Academic journal article Music, Sound and the Moving Image

The Labour of Breath: Performing and Designing Breath in Cinema

Academic journal article Music, Sound and the Moving Image

The Labour of Breath: Performing and Designing Breath in Cinema

Article excerpt

All that is solid melts into air

(Marx & Engels, 1848, p.11)

Ross Gibson suggests that conscious and deliberate actions by the actor and editor can ultimately shape our experience of breathing performances in cinema (2013, p.18). It is important and necessary to extend this collaboration to include the work of the sound designer. This article will focus on the creative choices made by the sound designer and the post-production sound crew, using close textual analysis, archival research material, and interviews to document the creative choices made. The post-production sound team's collective work enhances our experience of a breathing character in fiction film. With a specific focus on two films, The Elephant Man, the second feature film that the sound designer Alan Splet collaborated with David Lynch on, and Rising Sun, the last film Splet completed, I will discuss a number of instances of breath that feature in sections of the Sound Mountain archive.

I have chosen here to analyse The Elephant Man and Rising Sun as there is a prominent use of breath in both films. I will discuss and problematise each in turn. However, it is important to note that these are ostensibly different films. They have significantly divergent approaches to the soundtrack owing to their narrative concerns and generic conventions. I am interested here in exploring issues in relation to the auteur and the collaborative role of the sound designer, discussing both the form and content of sound design in fiction film. I will also consider the depiction of disability and gender through breath in two different environments. The Elephant Man is set soon after the industrial revolution in London, England, and Rising Sun is set in 1990s Los Angeles, USA, during a new digital revolution with diminishing oil reserves. The environmental air quality becomes an important sonic indicator of the concerns of the time, and this is played out through the narrative and the laboured breathing of characters within each film. Thus a focus on air and breath allows a way to consider the characters and their environments more fully. This interest in air and breath is a recently emerging area of research in cinema studies and beyond, and yet, in the main, it has not been considered in film sound studies.1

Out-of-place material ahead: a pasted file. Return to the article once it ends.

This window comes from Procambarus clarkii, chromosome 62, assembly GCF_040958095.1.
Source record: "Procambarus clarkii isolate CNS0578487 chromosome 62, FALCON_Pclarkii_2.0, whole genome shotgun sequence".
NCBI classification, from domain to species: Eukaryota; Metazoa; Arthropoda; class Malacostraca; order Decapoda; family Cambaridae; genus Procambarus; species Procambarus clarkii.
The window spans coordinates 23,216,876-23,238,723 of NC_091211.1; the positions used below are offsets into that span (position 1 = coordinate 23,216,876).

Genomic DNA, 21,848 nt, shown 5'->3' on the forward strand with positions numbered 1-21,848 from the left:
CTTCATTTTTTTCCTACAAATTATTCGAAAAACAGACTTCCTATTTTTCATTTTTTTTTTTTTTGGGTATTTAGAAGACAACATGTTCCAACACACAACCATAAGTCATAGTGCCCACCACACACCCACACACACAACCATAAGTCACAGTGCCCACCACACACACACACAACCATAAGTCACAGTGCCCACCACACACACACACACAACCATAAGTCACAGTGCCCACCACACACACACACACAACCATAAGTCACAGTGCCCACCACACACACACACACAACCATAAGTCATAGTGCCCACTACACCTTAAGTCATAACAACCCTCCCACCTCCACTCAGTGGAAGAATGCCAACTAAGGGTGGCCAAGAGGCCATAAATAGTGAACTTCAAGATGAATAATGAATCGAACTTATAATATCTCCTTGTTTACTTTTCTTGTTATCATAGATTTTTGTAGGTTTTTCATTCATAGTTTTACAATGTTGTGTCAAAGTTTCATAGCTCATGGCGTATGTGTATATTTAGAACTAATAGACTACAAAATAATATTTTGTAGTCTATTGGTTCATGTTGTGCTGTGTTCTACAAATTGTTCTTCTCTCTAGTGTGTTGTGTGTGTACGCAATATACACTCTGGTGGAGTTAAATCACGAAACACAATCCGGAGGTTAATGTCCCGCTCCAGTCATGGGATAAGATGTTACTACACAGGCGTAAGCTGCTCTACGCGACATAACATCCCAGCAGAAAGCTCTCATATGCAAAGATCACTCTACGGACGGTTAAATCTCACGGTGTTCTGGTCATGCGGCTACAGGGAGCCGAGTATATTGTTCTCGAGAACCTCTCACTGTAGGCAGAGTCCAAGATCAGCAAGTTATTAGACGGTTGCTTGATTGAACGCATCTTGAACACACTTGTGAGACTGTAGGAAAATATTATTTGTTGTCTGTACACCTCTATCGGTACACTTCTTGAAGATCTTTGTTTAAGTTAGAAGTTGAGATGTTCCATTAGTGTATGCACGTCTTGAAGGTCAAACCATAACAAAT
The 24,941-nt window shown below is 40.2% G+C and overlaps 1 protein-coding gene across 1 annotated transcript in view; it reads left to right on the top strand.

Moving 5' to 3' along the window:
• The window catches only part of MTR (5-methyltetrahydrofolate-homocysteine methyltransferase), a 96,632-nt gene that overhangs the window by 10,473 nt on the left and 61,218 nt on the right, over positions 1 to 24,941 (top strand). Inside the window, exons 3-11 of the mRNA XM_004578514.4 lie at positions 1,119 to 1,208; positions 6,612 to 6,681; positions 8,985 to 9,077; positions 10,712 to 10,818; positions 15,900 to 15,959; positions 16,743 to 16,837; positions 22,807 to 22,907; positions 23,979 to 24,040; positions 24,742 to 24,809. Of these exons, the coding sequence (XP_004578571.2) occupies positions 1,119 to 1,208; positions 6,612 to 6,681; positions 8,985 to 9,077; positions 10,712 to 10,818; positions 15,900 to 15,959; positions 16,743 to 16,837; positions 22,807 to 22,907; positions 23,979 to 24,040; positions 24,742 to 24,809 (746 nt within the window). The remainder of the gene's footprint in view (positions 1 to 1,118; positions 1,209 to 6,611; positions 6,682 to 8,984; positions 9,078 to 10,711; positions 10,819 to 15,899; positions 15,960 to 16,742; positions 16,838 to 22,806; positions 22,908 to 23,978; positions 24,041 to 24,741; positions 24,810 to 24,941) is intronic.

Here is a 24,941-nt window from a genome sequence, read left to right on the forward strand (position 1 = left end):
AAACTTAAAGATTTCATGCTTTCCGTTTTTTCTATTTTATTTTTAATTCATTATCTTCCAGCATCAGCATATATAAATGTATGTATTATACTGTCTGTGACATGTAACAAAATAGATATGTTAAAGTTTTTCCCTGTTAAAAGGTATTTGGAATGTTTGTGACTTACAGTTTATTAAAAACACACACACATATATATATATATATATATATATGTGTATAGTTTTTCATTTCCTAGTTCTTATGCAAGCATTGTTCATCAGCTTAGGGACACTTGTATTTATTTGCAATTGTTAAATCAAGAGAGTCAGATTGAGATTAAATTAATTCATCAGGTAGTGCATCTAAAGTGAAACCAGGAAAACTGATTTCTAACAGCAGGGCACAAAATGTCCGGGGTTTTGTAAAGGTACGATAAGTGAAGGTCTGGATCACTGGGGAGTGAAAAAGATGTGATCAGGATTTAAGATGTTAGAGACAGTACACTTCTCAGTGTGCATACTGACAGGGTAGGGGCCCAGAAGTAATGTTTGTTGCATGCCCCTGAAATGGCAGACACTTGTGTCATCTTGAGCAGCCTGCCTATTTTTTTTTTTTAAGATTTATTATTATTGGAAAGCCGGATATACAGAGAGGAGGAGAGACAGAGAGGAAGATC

Sound Mountain Archive

Splet worked together with his partner and wife Ann Kroeber until his premature death in 1994 after a long battle with cancer. Kroeber has continued to work as a sound designer and sound effects recordist and she maintains the sound effects library Sound Mountain. This is an archive containing their collective sound works and one that I have drawn from for this article. Splet worked closely with a number of filmmakers, including David Lynch (The Grandmother [1970], Eraserhead [1977], The Elephant Man [1980], Dune [1984], Blue Velvet [1986]); Carroll Ballard (The Black Stallion [1979], Never Cry Wolf [1983], Wind [1992]); Peter Weir (The Mosquito Coast [1986], Dead Poet's Society [1989]); and Philip Kaufman (The Unbearable Lightness of Being [1988], Henry and June [1990], Rising Sun [1993]), among others.2 These films are all catalogued and preserved in the Sound Mountain archive.

In October 2004, as part of my PhD research into Splet's sound design, I made contact with Kroeber and she informed me of her library of sound effects from the films they had both worked on. Also contained within the archive was a collection of sound effects from the American Film Institute (AFI). Splet had compiled this archive while he headed up the sound department at the AFI in the 1970s. On a week-long visit to the Sound Mountain archive in Berkeley, California, in March 2005, I got an overview of what was contained within the library. I had time to listen to some of the AFI sound reels and the later Splet/Kroeber sound files, but this was limited and involved merely an early exploratory investigation. While there I photocopied the Blue Velvet catalogue, but it became clear that the paper was becoming fragile and was too delicate to be put through photocopying machines. …

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